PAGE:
India’s top court, in a surprise ruling on Wednesday, reinstated Section 377 of the Indian Penal Court (IPC), banning sexual intercourse between same gender couples.
The two member bench, comprising of Justices G. S. Singhvi and S. J. Mukhophadaya – headed by Singhvi – ruled that only Parliament had the power to legislate the issue; further adding that courts could not intervene against the ruling. The full decision can be found here.
Section 377 of the IPC, which prohibits people in India from engaging in “carnal acts against the order of nature” had earlier been overturned in 2009 by a Delhi High Court as being archaic. Under the Section (377), people found guilty of said offence(s) can be imprisoned for life.
The law was first introduced under the colonial era British Penal Code in 1860, and is still in effect to this date.
The criminalization of same gender couples by the imposition of this section has dealt a strong blow to human rights activists across India. The ruling was met by strong protests across the country, with proud gay marches held in several cities.
Banner and anti-SC chants at said marches included slogans such as “out and proud,” “I have the right to choose my life partner”, along with many others.
Outraged Indians also vented against the decision on social media, some even going so far as to post pictures of themselves posing as criminals.
Some even posed as criminals and shared the photos on social media, hoping to drive the painful point home.
According to reporter Preetika Rana, gay activists went down screaming and in tears outside the courtroom when the ruling was given. Section 377 has also been opposed by many religious communities, including the Muslim and Christian communities in India.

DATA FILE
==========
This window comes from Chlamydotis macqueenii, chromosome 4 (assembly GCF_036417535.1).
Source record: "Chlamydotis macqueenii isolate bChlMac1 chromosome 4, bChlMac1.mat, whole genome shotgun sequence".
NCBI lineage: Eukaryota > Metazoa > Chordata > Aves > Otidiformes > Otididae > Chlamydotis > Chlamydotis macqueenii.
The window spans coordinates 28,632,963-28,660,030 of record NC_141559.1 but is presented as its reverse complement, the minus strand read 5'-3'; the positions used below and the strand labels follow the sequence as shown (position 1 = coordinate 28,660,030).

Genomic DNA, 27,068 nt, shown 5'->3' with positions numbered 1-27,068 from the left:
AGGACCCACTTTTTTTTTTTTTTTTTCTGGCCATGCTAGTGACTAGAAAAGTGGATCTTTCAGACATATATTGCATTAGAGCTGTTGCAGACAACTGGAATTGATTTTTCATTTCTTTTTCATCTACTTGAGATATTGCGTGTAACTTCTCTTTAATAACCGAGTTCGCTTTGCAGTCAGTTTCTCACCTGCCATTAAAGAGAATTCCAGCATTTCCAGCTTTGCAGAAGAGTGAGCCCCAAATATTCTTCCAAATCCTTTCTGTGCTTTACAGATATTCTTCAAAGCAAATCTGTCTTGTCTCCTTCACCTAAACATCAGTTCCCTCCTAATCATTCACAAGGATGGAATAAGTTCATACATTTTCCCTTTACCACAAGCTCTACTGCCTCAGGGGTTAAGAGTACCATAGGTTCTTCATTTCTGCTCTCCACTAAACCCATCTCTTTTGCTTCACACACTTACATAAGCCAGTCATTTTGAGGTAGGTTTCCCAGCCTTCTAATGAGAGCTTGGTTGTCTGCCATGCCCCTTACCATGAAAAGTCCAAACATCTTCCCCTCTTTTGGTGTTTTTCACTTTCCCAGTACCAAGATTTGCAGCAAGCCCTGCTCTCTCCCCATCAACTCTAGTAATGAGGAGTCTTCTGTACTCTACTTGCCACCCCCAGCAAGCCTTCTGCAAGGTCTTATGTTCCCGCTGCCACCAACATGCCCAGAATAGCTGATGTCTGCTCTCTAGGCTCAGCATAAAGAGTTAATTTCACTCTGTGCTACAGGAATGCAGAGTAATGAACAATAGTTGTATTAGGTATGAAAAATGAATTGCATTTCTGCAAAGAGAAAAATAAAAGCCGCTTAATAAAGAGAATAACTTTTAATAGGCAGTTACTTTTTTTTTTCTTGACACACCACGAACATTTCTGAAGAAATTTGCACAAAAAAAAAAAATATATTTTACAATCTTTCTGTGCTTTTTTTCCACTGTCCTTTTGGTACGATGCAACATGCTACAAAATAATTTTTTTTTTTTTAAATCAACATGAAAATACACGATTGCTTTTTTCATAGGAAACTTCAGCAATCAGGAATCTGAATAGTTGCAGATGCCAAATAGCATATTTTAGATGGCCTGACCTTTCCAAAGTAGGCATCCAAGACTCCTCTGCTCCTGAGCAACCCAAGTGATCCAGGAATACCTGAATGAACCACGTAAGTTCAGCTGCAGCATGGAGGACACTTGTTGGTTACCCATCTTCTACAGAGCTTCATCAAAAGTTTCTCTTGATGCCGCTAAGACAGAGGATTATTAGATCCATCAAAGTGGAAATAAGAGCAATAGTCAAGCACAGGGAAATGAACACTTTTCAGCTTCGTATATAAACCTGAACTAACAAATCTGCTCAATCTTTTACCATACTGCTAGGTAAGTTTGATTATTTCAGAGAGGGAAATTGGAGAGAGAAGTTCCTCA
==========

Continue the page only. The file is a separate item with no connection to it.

LGBT activists, who have for decades fought against conservative Indian mindsets, called the ruling “retrograde, regressive and revolting.” The day was named “Black Day” by activists across India, while newspapers and the Indian media called it an embarrassing throwback on olden times.
Raheel Khursheed, the Director Communications, India for Change.org also added his voice to the fray of protests.
“It brings a discriminatory law that was created over 150 years ago by our colonial masters. It deals a body blow to the very idea of individual choice,” stated the Times of India.
Meenakshi Gangulay, the South Asia director of the Human Rights Watch, said in a statement after the ruling was announced: “The Supreme Court, by reversing the 2009 Delhi High Court ruling that decriminalized same-sex conduct between consenting adults, failed to recognize everyone’s internationally protected rights to privacy and non-discrimination.”
The United States (US) on Wednesday also voiced its concern regarding the ruling.
State Department spokeswoman Jen Psaki told reporters in a press conference later the same day that “the US places great importance on the protection of human rights and fundamental freedoms of all people.”
Meanwhile, the ruling Congress Party in India has declared its intention to get the ban overturned.
Finance Minister P. Chidambaram, who also doubles as the government’s chief spokesperson, stated that gay rights legislation could be drawn up following the ruling on Wednesday; but simultaneously warned that such a task would be time consuming.
Sonia Gandhi, leader of the Congress Party, also urged parliament to bring in legislation.
In a statement regarding the newly reinforced law, Gandhi said, “I hope the parliament will address the issue and uphold the constitutional guarantee of life and liberty to all citizens of India , including those directly affected by this judgment.”
However, with general polls just around the corner, it is highly unlikely that the coalition government trying desperately to hang on to its throne will be able to quickly overturn such a ruling in so short a time span.